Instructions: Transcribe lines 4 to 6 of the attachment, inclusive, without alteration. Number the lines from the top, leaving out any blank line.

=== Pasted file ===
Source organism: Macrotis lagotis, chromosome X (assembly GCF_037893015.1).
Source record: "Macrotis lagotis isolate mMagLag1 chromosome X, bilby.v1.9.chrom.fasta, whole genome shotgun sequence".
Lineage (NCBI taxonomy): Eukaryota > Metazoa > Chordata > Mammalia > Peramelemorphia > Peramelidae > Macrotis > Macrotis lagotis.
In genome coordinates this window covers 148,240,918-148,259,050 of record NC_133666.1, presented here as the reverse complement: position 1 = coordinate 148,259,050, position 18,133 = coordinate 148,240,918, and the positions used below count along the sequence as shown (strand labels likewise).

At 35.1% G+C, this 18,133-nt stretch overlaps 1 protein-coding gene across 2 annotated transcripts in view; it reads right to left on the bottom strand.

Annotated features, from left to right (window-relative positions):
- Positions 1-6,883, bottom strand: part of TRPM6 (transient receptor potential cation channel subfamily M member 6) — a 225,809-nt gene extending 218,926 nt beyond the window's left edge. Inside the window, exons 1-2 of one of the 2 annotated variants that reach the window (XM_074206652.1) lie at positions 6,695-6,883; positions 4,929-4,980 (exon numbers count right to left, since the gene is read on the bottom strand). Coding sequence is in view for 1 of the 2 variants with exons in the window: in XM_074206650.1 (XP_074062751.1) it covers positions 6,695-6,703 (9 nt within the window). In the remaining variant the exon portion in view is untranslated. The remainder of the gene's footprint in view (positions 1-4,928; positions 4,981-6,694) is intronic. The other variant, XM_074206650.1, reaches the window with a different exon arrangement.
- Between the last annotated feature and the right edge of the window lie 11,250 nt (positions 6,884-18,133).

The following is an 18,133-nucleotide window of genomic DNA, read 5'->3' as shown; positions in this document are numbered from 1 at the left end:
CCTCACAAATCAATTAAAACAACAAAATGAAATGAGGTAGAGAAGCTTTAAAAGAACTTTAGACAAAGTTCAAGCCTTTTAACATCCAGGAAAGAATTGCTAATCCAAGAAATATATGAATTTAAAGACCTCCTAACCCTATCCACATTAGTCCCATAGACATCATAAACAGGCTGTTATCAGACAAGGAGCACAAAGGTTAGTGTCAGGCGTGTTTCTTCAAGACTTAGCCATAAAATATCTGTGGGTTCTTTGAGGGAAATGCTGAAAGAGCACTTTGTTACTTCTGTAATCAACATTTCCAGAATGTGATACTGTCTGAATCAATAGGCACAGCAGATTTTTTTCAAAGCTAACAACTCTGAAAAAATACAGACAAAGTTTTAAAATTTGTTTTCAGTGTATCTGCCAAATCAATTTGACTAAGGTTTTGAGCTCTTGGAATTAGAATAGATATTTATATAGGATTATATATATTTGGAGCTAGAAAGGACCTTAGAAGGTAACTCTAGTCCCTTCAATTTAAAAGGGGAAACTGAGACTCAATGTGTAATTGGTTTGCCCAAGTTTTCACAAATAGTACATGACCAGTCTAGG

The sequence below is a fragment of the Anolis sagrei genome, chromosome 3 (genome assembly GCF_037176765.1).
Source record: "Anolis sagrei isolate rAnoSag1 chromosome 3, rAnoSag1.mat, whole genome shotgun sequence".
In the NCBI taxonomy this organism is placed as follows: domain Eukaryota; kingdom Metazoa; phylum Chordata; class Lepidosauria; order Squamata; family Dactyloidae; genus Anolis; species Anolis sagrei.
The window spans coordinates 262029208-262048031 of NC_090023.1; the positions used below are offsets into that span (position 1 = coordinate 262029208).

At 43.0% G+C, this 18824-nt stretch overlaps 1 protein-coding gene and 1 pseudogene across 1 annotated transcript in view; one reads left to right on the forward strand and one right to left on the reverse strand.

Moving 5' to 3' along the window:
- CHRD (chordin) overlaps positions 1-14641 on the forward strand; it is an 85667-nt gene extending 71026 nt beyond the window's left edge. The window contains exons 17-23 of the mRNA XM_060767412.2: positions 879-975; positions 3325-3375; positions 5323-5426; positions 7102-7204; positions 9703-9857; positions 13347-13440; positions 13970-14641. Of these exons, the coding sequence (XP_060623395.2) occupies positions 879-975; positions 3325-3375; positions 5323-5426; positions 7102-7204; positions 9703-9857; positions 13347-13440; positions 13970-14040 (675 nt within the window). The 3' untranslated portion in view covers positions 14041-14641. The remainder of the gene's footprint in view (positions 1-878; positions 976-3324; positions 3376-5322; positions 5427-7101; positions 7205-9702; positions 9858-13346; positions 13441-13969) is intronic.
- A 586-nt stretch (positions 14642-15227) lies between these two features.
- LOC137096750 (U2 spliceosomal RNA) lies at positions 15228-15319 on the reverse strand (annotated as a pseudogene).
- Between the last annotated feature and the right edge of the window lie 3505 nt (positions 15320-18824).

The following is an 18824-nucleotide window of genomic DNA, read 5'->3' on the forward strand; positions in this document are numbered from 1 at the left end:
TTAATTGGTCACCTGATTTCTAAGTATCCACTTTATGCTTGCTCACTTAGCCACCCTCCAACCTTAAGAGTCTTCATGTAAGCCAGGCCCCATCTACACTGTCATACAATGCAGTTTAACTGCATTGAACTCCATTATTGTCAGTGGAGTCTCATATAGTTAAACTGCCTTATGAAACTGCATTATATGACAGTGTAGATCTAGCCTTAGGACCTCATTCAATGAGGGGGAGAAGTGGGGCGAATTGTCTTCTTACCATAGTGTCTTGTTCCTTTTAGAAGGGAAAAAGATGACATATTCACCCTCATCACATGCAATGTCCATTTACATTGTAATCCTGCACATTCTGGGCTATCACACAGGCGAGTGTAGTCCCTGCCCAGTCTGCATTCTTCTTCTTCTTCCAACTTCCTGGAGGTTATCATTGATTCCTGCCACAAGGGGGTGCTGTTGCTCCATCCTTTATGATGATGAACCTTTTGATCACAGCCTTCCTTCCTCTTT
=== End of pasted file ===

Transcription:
In genome coordinates this window covers 148,240,918-148,259,050 of record NC_133666.1, presented here as the reverse complement: position 1 = coordinate 148,259,050, position 18,133 = coordinate 148,240,918, and the positions used below count along the sequence as shown (strand labels likewise).

At 35.1% G+C, this 18,133-nt stretch overlaps 1 protein-coding gene across 2 annotated transcripts in view; it reads right to left on the bottom strand.

Annotated features, from left to right (window-relative positions):